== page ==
In his delivery at Harvard Marshall outlined the basics of why he put the plan together the way he did and what he hoped that the plan would accomplish.

He opened his plan with a general overview of the way the war had destroyed Europe of being able to rebuild within a substantial amount of help.

The remedy lies in breaking the vicious circle and restoring the confidence of the European people in the economic future of their own countries and of Europe as a whole. The manufacturer and the farmer throughout wide areas must be able and willing to exchange their products for currencies the continuing value of which is not open to question (THE MARSHALL PLAN (1947) (http://usinfo.state.gov/usa/infousa/facts/democrac/57.htm)."

In addition to the consequences being felt in Europe it was stressed through the plan that there would be grave economic American consequences if Europe failed to recover as well (THE MARSHALL PLAN (1947) (http://usinfo.state.gov/usa/infousa/facts/democrac/57.htm).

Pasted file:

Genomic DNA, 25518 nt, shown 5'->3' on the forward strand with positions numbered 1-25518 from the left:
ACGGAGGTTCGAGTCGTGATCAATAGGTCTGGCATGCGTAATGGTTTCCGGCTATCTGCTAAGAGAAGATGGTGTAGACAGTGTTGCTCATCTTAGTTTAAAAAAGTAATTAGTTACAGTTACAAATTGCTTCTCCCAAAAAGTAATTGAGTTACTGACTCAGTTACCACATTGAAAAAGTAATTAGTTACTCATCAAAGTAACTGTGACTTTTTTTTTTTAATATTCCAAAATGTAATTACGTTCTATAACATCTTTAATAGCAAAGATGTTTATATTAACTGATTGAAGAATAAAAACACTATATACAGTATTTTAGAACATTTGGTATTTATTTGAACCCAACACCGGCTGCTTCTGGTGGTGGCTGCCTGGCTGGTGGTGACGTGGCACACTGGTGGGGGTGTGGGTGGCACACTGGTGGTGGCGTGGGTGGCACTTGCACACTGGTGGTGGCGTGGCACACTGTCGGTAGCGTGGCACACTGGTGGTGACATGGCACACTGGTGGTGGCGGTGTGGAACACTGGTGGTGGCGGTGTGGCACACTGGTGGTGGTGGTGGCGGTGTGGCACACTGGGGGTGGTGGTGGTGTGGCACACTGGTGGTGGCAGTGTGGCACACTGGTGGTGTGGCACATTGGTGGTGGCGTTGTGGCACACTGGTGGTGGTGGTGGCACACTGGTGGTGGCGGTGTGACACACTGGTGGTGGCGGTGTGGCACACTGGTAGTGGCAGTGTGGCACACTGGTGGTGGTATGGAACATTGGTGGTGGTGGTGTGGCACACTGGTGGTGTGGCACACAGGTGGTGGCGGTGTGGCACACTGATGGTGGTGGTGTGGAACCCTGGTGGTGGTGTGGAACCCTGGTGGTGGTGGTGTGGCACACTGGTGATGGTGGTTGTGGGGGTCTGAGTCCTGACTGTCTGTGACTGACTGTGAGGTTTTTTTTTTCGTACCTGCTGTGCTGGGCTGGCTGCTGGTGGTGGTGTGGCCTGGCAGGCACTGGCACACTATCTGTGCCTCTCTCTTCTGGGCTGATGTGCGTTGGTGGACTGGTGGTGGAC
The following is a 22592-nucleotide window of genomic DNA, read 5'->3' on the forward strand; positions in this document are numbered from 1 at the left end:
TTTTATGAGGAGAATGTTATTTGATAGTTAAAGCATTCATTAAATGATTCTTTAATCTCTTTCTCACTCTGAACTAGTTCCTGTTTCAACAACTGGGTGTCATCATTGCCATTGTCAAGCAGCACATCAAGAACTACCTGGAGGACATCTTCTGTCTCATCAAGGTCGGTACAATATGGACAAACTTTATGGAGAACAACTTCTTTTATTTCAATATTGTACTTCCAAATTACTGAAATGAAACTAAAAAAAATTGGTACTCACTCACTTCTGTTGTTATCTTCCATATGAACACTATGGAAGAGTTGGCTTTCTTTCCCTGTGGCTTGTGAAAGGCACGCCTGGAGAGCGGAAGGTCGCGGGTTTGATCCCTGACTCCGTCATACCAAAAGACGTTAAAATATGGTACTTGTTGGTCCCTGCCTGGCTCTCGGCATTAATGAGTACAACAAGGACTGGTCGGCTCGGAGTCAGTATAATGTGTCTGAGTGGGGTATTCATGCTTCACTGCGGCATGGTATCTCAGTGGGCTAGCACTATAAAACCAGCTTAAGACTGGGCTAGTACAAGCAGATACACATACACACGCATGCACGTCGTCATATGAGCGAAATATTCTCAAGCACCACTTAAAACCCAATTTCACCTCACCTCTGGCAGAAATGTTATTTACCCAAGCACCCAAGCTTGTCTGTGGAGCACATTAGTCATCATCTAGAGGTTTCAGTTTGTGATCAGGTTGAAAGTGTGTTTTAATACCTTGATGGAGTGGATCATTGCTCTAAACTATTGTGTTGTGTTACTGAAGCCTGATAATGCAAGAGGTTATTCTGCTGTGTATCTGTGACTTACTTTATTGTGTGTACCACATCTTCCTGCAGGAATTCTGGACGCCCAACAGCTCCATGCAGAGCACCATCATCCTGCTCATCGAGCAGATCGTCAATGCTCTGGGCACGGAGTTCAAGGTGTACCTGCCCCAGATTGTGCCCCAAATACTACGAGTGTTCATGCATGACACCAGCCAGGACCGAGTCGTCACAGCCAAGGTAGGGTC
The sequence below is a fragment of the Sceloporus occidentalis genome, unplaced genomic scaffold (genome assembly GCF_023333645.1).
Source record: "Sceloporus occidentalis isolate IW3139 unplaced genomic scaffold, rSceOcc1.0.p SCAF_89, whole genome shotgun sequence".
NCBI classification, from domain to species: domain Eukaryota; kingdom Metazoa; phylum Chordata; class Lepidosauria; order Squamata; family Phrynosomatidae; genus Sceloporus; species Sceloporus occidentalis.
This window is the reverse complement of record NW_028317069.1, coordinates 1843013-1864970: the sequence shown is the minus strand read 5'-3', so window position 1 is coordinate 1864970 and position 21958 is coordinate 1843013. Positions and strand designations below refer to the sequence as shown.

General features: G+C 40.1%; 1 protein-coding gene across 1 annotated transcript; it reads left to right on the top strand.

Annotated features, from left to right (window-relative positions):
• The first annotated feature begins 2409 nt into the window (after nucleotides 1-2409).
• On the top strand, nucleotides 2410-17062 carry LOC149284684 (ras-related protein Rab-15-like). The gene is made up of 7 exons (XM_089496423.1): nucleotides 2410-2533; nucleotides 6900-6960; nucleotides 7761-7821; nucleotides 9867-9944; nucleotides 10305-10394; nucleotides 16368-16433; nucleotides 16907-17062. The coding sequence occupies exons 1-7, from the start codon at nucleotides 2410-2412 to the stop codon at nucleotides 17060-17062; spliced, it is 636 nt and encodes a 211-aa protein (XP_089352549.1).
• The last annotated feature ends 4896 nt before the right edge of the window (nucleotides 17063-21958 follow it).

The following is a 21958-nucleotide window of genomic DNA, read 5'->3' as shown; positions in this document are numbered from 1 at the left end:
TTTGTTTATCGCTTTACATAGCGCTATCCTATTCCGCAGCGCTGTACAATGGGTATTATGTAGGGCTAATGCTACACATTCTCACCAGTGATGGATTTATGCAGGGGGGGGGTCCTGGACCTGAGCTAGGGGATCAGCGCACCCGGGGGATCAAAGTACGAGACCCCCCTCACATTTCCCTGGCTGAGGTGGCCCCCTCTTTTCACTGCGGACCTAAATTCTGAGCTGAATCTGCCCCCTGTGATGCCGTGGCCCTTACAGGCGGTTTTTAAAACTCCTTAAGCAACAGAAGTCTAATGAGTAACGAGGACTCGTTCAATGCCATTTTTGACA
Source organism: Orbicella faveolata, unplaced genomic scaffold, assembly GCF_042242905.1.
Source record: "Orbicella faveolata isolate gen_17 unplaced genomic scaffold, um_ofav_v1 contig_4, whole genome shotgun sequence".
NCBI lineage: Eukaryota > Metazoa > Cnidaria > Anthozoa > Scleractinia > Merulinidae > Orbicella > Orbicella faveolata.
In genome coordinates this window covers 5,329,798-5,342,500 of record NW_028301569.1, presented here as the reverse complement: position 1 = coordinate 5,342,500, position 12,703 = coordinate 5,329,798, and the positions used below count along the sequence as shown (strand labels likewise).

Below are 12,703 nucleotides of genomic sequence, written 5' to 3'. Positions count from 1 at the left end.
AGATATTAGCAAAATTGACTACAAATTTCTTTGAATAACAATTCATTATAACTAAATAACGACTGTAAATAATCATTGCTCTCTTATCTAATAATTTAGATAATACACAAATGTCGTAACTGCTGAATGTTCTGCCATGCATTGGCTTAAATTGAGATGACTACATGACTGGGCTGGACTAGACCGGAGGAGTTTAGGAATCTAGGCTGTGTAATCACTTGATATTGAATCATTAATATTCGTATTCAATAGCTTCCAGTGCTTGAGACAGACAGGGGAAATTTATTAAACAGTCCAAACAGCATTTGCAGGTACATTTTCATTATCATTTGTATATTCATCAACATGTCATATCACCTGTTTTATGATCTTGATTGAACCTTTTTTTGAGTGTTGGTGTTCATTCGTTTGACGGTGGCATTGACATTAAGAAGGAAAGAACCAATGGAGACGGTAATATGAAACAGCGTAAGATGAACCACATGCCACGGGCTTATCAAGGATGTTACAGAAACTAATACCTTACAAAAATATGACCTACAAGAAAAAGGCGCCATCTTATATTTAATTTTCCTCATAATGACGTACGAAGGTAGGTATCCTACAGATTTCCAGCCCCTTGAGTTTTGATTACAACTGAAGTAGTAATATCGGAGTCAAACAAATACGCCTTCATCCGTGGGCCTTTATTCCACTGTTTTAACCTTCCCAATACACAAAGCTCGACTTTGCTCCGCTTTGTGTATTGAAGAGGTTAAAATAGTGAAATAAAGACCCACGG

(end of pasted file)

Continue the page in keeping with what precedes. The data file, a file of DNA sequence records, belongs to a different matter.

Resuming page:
The role of this country should consist of friendly aid in the drafting of a European program so far as it may be practical for us to do so. The program should be a joint one, agreed to by a number, if not all European nations (THE MARSHALL PLAN (1947) (http://usinfo.state.gov/usa/infousa/facts/democrac/57.htm)."

The money being offered to Europe to fix its problems would equal approximately $130 billion today (Marshall Plan http://en.wikipedia.org/wiki/Marshall_Plan).

The pan was also offered to the Soviet Union however Stalin accused the United States of using the plan as a trick and a ploy and refused to participate.

THE PLAN IN GREECE

Before the war and the Marshall Plan for recovery the economic situation in Greece was a positive one.